Introducing a First Step towards a Holistic Talent Management System Architecture

Introducing a First Step towards a Holistic Talent Management System Architecture

Andreas Eckhardt (Goethe University, Germany), Sven Laumer (Otto-Friedrich University Bamberg, Germany) and Christian Maier (Otto-Friedrich University Bamberg, Germany)
DOI: 10.4018/978-1-4666-1601-1.ch028
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Abstract

As one of the top issues for executives nowadays the recruiting, retaining, and skilling of scarce talent has received a lot of attention both in research and practice. While companies are in dire need of new strategies and integrated approaches in human resources, research has predominately observed the skill profile and general attitude of professionals to their work, their individual incentives, and consequentially, their turnover intention. We aim to relieve these needs in practice by introducing a first step towards a holistic system architecture of recruiting, retention, and development processes. For this purpose we use a design science approach to develop a talent management system architecture containing all respective processes and their related subsystems based on the next-generation holistic e-recruiting system invented by Lee (2007). This architecture could increase knowledge transfer and thereby improve the adjustment and performance of the entire HR process. Furthermore the increased amount of data gained through new implemented performance measurement subsystems offers management a variety of new strategic options for continuing to battle in a global “War for Talent.”
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Introduction

Threat pinpointed, threat averted – end of story? Not really. Already since the late seventies the potential threat of a talent shortage for specific profiles as IT was recognized by corporations as well as research (LaBelle et al., 1980). Today, more than three decades later, the threat not only still exists but gets even worse. In terms of IT talent in the early stages Igbaria and Siegel (1992) advised organizations to keep an eye on the growing shortages of IT personnel and the increasing demand on the labor market. But they also identified that there might be multiple forces within these organizations which delay this process and distract from its importance (Igbaria & Siegel, 1992). A study of the career anchors of IT personnel predicted that due to labor shortages staff turnover will become an even more critical issue in the near future (Crepeau et al., 1992). Despite being recognized by several researchers and a few corporations, public institutions in the States like the General Accounting Office (GAO) still raised questions about the validity of the shortage estimates and the methodologies applied in the market surveys that were conducted (Garner & Weldon 1998; Ferratt et al., 1999). Further organizations, labor market analysts and external experts showed similar concerns about the various estimates of the talent shortages as well, but after a while they started to identify the problem and deduce that a talent shortage really exists (Cappelli, 2000b; Brock, 2003; Sadin, 2003; Frank et al., 2004; Farrell & Grant, 2005; Acharya & Mahanty, 2008).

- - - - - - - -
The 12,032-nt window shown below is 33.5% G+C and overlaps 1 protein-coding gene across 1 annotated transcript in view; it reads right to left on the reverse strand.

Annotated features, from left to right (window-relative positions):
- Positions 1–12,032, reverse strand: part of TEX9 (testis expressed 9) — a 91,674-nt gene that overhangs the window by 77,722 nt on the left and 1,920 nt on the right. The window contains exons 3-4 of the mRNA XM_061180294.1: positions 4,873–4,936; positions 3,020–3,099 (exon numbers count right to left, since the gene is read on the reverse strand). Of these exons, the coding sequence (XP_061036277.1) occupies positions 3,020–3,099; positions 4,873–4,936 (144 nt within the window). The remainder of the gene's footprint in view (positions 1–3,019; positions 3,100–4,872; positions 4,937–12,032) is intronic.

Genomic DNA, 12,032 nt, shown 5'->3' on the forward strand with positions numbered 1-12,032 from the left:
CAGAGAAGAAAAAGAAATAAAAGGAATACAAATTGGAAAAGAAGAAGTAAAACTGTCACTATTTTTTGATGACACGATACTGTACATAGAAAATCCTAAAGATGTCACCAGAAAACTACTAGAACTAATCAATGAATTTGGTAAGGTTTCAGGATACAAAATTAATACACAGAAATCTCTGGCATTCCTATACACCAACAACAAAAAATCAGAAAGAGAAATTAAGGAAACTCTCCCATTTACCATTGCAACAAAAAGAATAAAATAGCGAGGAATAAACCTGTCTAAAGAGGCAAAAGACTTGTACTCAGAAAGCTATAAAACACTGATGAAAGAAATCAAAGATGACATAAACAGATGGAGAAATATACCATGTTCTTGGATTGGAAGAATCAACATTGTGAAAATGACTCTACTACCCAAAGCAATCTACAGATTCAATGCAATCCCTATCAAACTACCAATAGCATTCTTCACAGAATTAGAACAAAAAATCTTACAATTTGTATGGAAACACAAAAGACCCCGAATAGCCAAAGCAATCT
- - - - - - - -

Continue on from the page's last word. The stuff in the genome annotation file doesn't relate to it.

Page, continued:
Given this situation, top management is compelled to develop new effective strategies to remain within this “War for Talent” (Chambers et al., 1998; Keim & Weitzel, 2006). The talent shortage demands that the companies compete effectively against competitors on the job market (Patel, 2002). One way is to use information technology to gain a competitive advantage regarding the recruiting of employees. A study with Germany’s Top-1000 companies indicates that there is an increasing usage of IT to manage job postings (mainly on the Internet) and applications (mainly received by Internet channels such as e-mail or websites). At a level of 85.9 per cent, the majority of vacancies in 2006 were communicated to potential candidates by means of the company’s website and 59.0 per cent were published on internet job boards such as monster.com. At a level of 26.6 per cent job postings, printed newspapers or magazines are far behind. Therefore it is not surprising that 64.1 per cent of the hires generated are due to job postings on the internet. Furthermore the increasing usage of IT can be shown in the use of application methods as well. At a level of 51.3 per cent, more than half of the incoming applications are received by electronic channels by the Top-1000 companies in Germany (Eckhardt et al., 2007b). Concerning the value of this increasing IT use, e-recruiting is known to lead to significant reductions of time and cost per hire as well as improvements concerning applicant data and applicants’ overall quality (Eckhardt et al., 2009). These findings enable the thinking that these companies using e-recruiting perform better in the search for talent.

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